Office of the Vice President for Global Communications

Friday, January 29, 2010

Future of engineering education is topic of upcoming debate

In this rapidly changing world, the demands of the engineering profession are evolving and engineering education programs must keep pace, say two scholars who will discuss the issue at an upcoming event.

“A Conversation on the Future of Engineering Education,” with U-M President Emeritus James Duderstadt and Stanford University professor Sheri Sheppard, will take place 2:30-4 p.m. Feb. 5 in the Gerald R. Ford Library, 1000 Beal Ave. on North Campus.

Duderstadt also is University Professor of Science and Engineering. Sheppard, a mechanical engineering professor, is a senior scholar at the Carnegie Foundation for the Advancement of Teaching. Each presenter authored a report on engineering education in 2008.

Sheppard and Duderstadt agree that engineering education programs must do a better job of preparing students for the real world of the 21st century. Today discipline-focused undergraduate programs are built around imparting technical knowledge. But once in the field, engineers need a broader base, the scholars say.

The professors disagree about how to achieve this more expansive education.

Duderstadt advocates a more liberal undergraduate education for budding engineers and a graduate degree requirement to enter the profession.

“My conclusion is that just as with medicine, we can no longer expect that an undergraduate degree can produce world-class engineers,” Duderstadt says. “In a world where people will have to continue to change and adapt, they need a broader undergraduate education and a practice-based post-graduate education.”

Critics of Duderstadt’s plan say this could detract students from entering the field, but Duderstadt believes it will do the opposite at a time when off-shoring of engineering jobs might worry some students enough to pick a different profession.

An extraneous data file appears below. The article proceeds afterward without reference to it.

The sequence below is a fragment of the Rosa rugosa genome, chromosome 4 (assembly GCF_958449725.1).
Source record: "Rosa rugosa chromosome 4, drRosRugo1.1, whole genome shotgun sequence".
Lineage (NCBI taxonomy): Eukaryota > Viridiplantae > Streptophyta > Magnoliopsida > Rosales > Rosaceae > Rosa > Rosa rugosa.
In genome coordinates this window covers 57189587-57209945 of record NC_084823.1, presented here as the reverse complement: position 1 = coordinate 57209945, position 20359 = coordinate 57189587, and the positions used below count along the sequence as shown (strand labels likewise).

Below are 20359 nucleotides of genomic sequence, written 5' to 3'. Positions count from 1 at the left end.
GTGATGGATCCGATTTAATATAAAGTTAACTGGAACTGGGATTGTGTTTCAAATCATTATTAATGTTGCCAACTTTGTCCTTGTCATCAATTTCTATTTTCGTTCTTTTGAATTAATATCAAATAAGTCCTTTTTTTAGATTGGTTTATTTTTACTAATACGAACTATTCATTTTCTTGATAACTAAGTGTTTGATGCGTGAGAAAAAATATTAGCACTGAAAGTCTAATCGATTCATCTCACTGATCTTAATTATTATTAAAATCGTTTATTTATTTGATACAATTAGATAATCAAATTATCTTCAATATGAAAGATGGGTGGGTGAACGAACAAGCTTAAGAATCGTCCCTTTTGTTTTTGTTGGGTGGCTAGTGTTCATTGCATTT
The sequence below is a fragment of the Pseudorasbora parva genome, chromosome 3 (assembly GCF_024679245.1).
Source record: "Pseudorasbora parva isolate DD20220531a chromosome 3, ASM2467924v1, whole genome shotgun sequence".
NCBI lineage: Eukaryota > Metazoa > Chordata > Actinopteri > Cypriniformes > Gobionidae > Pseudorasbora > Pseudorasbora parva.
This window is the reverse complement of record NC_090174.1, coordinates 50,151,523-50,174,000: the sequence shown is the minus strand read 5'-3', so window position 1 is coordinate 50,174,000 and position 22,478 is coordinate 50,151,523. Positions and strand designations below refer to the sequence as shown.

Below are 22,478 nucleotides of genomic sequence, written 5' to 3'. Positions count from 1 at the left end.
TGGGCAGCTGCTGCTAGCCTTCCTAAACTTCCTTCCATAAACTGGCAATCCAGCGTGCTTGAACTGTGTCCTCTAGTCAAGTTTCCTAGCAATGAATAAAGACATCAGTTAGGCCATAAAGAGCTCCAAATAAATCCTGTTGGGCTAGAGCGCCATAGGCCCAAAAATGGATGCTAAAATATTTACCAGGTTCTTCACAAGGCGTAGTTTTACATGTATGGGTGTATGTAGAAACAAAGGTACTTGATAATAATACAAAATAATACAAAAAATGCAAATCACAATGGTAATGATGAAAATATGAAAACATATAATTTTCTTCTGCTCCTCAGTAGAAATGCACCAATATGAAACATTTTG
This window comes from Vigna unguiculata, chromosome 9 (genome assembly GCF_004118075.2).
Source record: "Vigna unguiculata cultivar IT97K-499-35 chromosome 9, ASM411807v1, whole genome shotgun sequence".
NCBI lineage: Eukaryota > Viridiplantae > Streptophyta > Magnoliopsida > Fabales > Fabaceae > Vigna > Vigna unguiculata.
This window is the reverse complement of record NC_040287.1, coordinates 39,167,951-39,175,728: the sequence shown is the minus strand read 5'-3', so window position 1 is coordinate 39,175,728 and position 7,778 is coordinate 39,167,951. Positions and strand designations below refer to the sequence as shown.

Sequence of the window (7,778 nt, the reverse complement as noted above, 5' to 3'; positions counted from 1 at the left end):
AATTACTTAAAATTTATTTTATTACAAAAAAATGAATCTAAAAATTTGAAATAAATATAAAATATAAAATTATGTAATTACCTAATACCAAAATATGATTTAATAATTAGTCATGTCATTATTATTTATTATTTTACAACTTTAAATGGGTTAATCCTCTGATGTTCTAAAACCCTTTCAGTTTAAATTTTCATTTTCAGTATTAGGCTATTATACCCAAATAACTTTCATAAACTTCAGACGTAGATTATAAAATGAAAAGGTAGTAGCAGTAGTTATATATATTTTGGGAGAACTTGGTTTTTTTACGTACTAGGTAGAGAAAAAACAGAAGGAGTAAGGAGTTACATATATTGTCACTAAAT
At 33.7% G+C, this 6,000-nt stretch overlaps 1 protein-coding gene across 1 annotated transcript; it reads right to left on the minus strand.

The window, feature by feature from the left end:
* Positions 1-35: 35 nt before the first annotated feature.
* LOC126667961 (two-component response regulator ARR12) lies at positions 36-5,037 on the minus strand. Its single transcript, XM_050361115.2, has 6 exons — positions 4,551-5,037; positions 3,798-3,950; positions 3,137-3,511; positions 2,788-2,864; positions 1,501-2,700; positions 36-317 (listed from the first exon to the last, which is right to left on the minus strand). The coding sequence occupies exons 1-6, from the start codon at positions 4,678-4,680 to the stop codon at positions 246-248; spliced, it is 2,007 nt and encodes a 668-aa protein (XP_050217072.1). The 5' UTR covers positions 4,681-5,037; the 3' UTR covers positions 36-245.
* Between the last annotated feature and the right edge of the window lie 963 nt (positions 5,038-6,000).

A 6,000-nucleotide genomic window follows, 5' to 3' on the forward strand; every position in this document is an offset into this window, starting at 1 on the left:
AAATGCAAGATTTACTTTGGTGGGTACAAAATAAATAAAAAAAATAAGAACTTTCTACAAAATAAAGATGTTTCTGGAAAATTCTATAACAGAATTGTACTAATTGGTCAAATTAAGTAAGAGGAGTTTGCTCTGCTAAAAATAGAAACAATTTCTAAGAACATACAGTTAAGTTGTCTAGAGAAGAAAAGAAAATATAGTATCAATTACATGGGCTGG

“We need to give the best and brightest something more satisfying and more secure,” he says.

Sheppard’s report focuses on the undergraduate degree. She acknowledges the challenges educators face as they aim to teach an ever-expending scientific and technical knowledge base. She advocates a new perspective that focuses on professionalism.

“We advocate drawing professionalism as the central thread of designing engineering programs. Students need to think about rules, responsibilities, accountability and codes of ethics,” Sheppard says.

“There’s evidence that some students aren’t quite sure whether engineering actually affects people.”

A program organized around professionalism would help students see how the discipline is integrated into society. And engineering programs would serve the field better, she says, if labs and design projects were more often offered concurrently with classes, rather than late in the degree program.

Other engineering education movements are under way. David Munson, the Robert J. Vlasic Dean of Engineering, is a co-author of a 2009 report by the American Society for Engineering Education. That report asserts that hands-on learning, entrepreneurship and a global perspective are vital parts of an engineering curriculum. Michigan Engineering offers these opportunities through its multidisciplinary design program and other avenues.

“For our nation to prosper in this increasingly technical and globalized society, we need to ensure that the next generation of engineers has the skill, wisdom and creativity to face the challenges of tomorrow,” Munson says.

Munson also is leading a delegation of college deans who seek to broaden engineering education in elementary and high school as a way to entice more students — particularly from underserved communities — into the field and help them succeed.

Duderstadt’s report — “Engineers for a Changing World: A Roadmap to the Future of Engineering Practice, Research and Education” — was funded by the National Science Foundation. Sheppard’s report — “Educating Engineers: Designing for the Future of the Field” — was funded by the Carnegie Foundation.

This event is organized by the Center for Research on Learning and Teaching North. Register to attend the event at For more information, contact Cynthia Finelli at